But my specific comment was in regards to the Chinese practice of pegging their currency to the dollar. That is an *artificial* constraint that gives their economy a decided advantage against the US economy for those production decisions. And that isn't the only thing they do. They heavily subsidize their shipping industry by way of a banking trick that underwrites the construction of shipping containers by overvaluing the empty containers stacking up on US shores. Somehow their "cost" for producing a shipping container is no more than the *scrap value of the steel* it is composed of! Highly dubious.

And there are doubtless more such cards up their sleeve that all add up to unfair trade practices.

I'm all for free trade. But for free trade to work properly, this sort of gaming can't be part of the market equation.

Posted by: Desert Cat at November 16, 2007 08:13 PM

It sounds like you're talking about the Canadians WRT the entertainment industry.

Posted by: Attila Girl at November 16, 2007 09:29 PM

No income, no job, no assets, no problem! Who could have guessed they would ever be a problem? Who encouraged such programs and held the simitar of prosecution over those who wouldn't? Hmmm. Count me in to help all those involved in those transactions.

You're already in, whether you want to be or not, thanks to the Fed. They've decided to inflate their way out of this mess, and that affects everyone, not just the stupid mortgage companies and stupid homebuyers at fault.

Posted by: Desert Cat at November 18, 2007 08:40 PM

Yes. We are at war with all terrorists groups and those governments that fund, supply, shelter, and direct these groups for their own surrogate interests.

Tell me then Darrell, where does the US stack up in that list when were funding and supplying the Mujahideen fighting their guerilla/terrorist war against the Soviets in Afghanistan? Or how about when we encouraged the Shiites and Kurds to rise up against Saddam? What was the Bay of Pigs about? Or for that matter the installation of Salvador Allende in Chile or the Shah in Iran?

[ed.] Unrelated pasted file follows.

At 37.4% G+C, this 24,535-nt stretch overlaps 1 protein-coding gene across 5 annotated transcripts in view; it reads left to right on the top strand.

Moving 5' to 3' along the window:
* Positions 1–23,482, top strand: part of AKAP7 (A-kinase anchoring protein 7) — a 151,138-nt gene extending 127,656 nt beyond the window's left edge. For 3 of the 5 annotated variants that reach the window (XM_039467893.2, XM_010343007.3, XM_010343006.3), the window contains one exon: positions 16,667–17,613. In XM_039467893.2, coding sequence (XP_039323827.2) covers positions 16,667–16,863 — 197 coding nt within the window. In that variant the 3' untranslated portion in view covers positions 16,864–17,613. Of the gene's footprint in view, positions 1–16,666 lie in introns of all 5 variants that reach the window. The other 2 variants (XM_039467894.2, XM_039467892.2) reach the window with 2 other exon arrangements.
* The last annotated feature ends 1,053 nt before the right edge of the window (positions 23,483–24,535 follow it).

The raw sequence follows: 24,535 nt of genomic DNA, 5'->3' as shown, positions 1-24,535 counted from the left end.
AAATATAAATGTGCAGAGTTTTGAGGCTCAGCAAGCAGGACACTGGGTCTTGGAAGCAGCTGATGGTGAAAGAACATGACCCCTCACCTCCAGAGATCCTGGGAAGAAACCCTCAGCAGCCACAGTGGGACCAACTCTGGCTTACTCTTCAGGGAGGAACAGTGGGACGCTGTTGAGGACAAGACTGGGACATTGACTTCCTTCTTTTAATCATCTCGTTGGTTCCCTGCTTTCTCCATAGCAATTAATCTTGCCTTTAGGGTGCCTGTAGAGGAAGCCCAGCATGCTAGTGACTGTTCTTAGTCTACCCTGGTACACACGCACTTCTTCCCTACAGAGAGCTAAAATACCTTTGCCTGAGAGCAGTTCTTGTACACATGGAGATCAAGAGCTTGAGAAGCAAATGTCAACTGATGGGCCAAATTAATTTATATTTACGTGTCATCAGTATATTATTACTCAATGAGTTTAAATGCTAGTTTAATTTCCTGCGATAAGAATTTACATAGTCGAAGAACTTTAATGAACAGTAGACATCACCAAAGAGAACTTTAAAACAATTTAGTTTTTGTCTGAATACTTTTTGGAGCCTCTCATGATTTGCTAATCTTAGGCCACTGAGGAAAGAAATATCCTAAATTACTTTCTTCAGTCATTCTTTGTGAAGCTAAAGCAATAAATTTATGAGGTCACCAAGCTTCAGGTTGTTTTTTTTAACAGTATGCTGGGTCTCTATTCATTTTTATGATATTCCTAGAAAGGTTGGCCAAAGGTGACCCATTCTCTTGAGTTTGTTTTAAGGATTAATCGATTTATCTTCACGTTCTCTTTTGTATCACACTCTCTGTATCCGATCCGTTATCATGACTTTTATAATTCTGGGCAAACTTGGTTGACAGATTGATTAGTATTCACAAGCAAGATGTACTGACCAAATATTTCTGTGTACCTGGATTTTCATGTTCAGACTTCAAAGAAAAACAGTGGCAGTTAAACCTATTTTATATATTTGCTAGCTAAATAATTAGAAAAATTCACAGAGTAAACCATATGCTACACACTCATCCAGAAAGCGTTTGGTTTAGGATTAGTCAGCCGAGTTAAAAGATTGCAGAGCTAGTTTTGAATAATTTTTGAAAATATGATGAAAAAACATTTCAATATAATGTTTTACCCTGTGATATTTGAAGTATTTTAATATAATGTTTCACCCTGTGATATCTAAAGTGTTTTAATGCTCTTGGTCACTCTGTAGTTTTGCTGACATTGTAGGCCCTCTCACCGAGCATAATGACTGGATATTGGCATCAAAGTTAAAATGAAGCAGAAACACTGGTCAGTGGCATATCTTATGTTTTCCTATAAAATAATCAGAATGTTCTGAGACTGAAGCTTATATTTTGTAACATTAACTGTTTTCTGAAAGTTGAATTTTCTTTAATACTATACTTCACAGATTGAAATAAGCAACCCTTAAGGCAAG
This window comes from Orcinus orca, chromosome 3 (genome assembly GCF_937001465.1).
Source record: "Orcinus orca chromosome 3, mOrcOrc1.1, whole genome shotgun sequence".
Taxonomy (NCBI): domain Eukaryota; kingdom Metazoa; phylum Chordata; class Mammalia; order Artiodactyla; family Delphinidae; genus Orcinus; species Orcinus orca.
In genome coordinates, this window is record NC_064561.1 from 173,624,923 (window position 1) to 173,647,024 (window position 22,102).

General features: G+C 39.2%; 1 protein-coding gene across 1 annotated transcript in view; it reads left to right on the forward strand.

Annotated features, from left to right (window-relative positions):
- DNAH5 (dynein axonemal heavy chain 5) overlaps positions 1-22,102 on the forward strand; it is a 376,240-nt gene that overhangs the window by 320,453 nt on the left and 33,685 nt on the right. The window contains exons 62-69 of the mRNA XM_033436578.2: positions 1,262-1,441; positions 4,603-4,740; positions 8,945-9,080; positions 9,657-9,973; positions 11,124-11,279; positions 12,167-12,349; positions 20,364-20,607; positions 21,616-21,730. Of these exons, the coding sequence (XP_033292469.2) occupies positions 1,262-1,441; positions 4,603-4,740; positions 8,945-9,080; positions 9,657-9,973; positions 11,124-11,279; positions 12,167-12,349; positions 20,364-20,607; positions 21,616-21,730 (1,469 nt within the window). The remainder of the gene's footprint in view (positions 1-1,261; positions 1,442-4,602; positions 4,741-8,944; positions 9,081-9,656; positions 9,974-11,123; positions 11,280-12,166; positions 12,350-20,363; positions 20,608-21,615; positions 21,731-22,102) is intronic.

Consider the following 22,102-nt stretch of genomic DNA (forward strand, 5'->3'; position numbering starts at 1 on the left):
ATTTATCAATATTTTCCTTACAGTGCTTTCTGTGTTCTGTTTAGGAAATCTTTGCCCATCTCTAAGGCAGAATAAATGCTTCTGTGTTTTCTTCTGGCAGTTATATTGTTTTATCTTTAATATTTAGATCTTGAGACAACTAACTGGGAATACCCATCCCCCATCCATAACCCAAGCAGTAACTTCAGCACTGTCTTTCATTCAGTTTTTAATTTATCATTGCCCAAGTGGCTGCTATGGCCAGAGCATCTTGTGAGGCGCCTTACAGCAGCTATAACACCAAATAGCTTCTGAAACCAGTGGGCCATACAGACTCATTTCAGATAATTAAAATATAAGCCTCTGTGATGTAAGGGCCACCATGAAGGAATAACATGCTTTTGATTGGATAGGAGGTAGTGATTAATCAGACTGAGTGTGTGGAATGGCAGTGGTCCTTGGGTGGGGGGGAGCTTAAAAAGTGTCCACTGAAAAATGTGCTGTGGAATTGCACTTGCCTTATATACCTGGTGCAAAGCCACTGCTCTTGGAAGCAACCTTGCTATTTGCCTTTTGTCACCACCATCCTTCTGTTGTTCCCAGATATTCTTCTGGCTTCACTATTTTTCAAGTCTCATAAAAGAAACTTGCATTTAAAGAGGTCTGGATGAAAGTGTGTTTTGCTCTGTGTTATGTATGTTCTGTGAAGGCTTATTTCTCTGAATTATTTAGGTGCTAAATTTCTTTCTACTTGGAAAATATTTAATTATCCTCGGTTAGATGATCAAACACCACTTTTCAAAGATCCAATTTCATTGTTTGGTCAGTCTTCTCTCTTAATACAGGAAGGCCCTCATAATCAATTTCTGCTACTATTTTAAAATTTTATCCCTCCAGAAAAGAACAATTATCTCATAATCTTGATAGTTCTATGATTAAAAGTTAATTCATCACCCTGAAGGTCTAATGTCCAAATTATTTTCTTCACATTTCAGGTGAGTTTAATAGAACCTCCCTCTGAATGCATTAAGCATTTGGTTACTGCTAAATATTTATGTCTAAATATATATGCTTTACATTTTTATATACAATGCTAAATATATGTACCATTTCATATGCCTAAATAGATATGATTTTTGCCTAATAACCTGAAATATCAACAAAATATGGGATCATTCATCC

But of course! You see it's all perfectly okay when the good ole US does it to protect our own interests, isn't it? (And I'm not saying there weren't good reasons for many of the above actions.) It seems to me that other groups, peoples and nations might see it similarly. And that an awful lot of hubris can be masked by such a Righteous and Noble War.

It is worth examining what is really going on and in whose interests it really is.

Posted by: Desert Cat at November 18, 2007 10:32 PM

*urk* I mean the *deposition* of Allende.

Posted by: Desert Cat at November 18, 2007 10:34 PM

Um . . . Kitty. Don't you think you're engaging in a little bit of moral equivalence, here? I mean, in (e.g.) Afghanistan, our mistake was withdrawing too abruptly and creating a power vacuum--to be filled with some of the young Islamic activists we'd empowered, among others.

But the guys we were fighting used to disguise land mines as toys, so that children would pick them up and be blown up. I'm not so sure that, in fighting the Soviet monster, we became anything quite so monstrous ourselves . . .

Posted by: Attila Girl at November 19, 2007 12:24 AM

Don't you think you're engaging in a little bit of moral equivalence, here?